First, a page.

Interfaith San Ramon Valley
San Ramon, CA
In May 2003, the suffering of an indigenous people half a world away led a group of Californian pastors and rabbis to challenge a huge multinational oil company they believed responsible. The Interfaith San Ramon Valley first became involved with the fate of the Cofan people when three members of the indigenous nation traveled from the Ecuadorian Amazon to the headquarters of ChevronTexaco in California’s San Ramon Valley, hoping to meet with the company’s chairman, David O’Reilly. They wanted to explain to him the amount of environmental and human devastation left in the wake of the company’s 20 years of oil exploration, drilling and pipeline development in the Amazonian region known as the Oriente that had turned a pristine ecosphere into a toxic wasteland where the water and rain are made undrinkable with oil and industrial byproducts, the land is made barren and babies are frequently born with missing organs, and more than 90 percent of local families have suffered various cancers unknown in the area just 20 years before.
Unsurprisingly, ChevronTexaco -- which was facing a multi-billion dollar lawsuit over the claims -- wouldn’t meet with the Cofan delegation. But when they wouldn’t listen, members of Interfaith San Ramon Valley did, setting up meetings between the Cofan and their own congregations, so that members of their faith communities could hear the Cofan’s stories and learn about the far-away destruction that could be traced back to a company in their own town.
In appreciation of their audience with Interfaith San Ramon Valley (ISRV) congregations, the Cofan invited ISRV to form their own delegation and travel to Ecuador to see the destruction for themselves. That November, three ISRV members from Danville -- Rev. Steve Harms and Rev. Margareta Dahlin-Johansson from Peace Lutheran Church, and Rabbi Dan Goldblatt from Beth Chaim Congregation -- as well as John Dalymple, the Secretary of the Central Labor Conference of Contra Costa County AFL-CIO and the labor representative of the oil workers of ChevronTexaco in Richmond, California, took them up on the offer and traveled to Ecuador’s capital, Quito, under the guidance of the group, Amazon Watch.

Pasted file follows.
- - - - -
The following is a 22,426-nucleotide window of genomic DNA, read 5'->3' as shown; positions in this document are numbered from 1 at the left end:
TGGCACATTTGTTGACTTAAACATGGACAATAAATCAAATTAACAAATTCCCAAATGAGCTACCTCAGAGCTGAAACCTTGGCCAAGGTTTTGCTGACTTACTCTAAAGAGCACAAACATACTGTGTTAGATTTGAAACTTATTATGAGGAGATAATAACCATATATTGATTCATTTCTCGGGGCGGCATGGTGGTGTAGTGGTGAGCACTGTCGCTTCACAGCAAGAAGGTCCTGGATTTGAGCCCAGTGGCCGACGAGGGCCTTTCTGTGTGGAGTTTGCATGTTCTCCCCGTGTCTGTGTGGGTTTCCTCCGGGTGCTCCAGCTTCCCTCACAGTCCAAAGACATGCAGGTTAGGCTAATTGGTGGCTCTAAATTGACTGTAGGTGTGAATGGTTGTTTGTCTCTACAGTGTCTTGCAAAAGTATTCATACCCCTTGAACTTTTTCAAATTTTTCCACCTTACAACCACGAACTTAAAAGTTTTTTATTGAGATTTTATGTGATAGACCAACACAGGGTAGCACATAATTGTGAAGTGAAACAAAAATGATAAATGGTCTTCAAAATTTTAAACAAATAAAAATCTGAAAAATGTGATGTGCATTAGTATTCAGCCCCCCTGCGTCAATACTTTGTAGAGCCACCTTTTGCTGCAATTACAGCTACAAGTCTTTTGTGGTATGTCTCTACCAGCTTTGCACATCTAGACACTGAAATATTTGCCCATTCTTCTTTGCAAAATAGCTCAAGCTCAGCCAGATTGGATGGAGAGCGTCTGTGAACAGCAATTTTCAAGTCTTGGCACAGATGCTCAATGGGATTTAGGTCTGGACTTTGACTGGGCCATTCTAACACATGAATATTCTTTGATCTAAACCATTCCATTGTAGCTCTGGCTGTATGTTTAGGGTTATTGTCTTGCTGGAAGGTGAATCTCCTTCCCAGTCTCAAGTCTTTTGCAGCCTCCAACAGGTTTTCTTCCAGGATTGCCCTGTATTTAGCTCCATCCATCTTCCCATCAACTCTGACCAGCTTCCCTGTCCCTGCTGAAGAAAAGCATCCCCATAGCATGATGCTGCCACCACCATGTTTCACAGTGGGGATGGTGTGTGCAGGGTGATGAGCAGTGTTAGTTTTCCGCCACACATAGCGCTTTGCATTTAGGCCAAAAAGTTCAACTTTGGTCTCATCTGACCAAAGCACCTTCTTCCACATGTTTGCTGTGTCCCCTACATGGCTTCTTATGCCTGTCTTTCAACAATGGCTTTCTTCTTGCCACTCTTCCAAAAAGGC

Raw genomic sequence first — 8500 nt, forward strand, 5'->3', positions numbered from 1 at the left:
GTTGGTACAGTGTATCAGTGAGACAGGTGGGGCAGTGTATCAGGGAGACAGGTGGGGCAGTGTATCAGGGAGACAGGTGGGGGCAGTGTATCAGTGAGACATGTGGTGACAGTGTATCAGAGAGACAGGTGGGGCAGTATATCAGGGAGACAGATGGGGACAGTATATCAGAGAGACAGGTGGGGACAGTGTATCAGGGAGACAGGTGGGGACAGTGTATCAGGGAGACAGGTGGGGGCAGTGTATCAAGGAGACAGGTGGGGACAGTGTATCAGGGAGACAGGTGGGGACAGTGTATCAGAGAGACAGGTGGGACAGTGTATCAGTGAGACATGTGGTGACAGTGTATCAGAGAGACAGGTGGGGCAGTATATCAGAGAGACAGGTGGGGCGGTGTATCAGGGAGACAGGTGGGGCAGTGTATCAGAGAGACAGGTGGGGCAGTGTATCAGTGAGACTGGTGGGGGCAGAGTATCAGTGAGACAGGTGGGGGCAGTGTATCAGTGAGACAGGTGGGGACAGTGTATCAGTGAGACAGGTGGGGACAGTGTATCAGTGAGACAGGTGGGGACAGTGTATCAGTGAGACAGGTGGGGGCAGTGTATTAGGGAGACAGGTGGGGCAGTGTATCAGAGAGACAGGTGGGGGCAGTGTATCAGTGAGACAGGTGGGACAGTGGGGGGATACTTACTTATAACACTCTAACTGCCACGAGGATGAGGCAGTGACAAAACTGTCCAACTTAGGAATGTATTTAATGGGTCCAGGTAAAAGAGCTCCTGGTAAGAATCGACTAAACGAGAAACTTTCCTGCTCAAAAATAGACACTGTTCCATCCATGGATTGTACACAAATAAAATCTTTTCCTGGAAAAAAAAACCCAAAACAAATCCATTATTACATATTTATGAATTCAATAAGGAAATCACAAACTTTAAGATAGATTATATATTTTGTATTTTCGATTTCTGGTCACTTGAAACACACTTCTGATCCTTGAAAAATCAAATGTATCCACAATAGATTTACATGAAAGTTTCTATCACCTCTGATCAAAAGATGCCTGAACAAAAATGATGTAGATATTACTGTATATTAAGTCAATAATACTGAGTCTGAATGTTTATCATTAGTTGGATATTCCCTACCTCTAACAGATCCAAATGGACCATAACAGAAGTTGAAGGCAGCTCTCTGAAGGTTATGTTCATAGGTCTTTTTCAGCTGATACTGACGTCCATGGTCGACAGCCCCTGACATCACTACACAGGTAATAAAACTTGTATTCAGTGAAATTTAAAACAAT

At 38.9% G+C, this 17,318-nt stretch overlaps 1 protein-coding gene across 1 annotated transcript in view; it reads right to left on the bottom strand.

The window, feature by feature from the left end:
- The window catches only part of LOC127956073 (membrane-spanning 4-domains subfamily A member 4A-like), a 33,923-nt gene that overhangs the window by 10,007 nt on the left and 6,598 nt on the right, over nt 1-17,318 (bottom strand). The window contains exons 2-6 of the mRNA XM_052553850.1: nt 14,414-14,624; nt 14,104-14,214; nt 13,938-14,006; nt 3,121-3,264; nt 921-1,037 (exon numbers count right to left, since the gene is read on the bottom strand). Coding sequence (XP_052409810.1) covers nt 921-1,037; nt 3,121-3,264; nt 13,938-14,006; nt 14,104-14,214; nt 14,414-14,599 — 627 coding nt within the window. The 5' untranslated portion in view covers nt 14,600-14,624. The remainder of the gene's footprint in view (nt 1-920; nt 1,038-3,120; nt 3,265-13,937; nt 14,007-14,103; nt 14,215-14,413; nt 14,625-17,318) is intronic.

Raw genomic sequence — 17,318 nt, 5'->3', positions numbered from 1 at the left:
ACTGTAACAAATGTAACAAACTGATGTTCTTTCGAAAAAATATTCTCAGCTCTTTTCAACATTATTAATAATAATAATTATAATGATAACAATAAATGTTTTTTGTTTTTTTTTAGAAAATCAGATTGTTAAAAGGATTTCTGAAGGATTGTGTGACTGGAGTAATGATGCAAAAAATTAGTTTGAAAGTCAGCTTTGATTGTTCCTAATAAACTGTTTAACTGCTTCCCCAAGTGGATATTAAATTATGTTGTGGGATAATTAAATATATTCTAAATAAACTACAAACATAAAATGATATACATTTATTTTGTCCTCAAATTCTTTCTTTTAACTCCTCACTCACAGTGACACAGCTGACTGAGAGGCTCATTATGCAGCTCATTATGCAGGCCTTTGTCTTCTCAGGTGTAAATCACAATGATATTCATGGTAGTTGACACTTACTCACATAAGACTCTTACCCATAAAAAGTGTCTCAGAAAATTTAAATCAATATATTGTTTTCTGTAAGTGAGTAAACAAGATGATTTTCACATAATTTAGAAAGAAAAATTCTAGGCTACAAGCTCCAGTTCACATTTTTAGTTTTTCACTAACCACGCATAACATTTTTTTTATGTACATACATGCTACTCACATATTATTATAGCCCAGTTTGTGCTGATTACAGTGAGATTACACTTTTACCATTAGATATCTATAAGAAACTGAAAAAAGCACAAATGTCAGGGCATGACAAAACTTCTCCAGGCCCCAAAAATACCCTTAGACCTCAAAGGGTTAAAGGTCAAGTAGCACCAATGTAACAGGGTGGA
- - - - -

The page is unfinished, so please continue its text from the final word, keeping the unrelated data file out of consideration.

In Quito, the ISRV delegation met with faith communities and union leaders and the press to discuss their mission. They spent three days observing the untouched beauty of healthy Amazon rainforests, before moving into the “toxic tour” of the Oriente, where an estimated 19 billion gallons of waste water and 16.8 million gallons of crude oil were left in the wake of the company’s pullout in 1992: half again as much as was spilled by the Exxon Valdez.
The ISRV delegation was horrified, but vowed to share their experiences. Upon their return to San Ramon, they more than kept their word, authoring a three-part diary of their journey that was published in local papers, holding numerous press conferences, making a video documentary in partnership with Amazon Watch, and hosting a series of “report-backs” with the Bay Area community.
The publicity that greeted the delegation’s return prompted ChevronTexaco to request a meeting with ISRV. Though the company had previously turned down ISRV’s requests for a meeting, as well as an invitation to accompany ISRV on the delegation, since their return from Ecuador, ISRV has had four meetings with members of ChevronTexaco’s Social Responsibility Team and has even managed to facilitate a meeting between corporate leaders of the company and the indigenous people of Ecuador they turned away in 2003. In addition, representatives from some of ChevronTexaco’s major stockholders and investors subsequently toured Ecuador and have returned to San Ramon to speak to ISRV to discuss their experience and listen to the stories of the original ISRV delegation. ISRV has continued to keep the issue in the public spotlight with the formation of a local group called “San Ramon Valley Cares,” and by assisting the creation of similar groups in Sacramento; by helping Amazon Watch organize a youth delegation to Ecuador; by speaking about the issue at both religious and environmental conferences in cities across America and in Europe; and by maintaining close ties with the faith leaders in Ecuador who have founded a “Quito Cares” group. ISRV has also met with area Congressman George Miller and made presentations to the Contra Costa County Board of Supervisors to propose that Ecuador’s Oriente region be named a sister region to their county, reminding members of San Ramon Valley community about the many ties that bind them to the fate of Ecuador’s Amazon rainforests.
Contact Information:Interfaith of San Ramon Valley
Partnering with Indigenous People to Save the Environment
c/o Beth Chaim Congregation
110 Ryan Industrial Ct. #3
San Ramon, CA 94583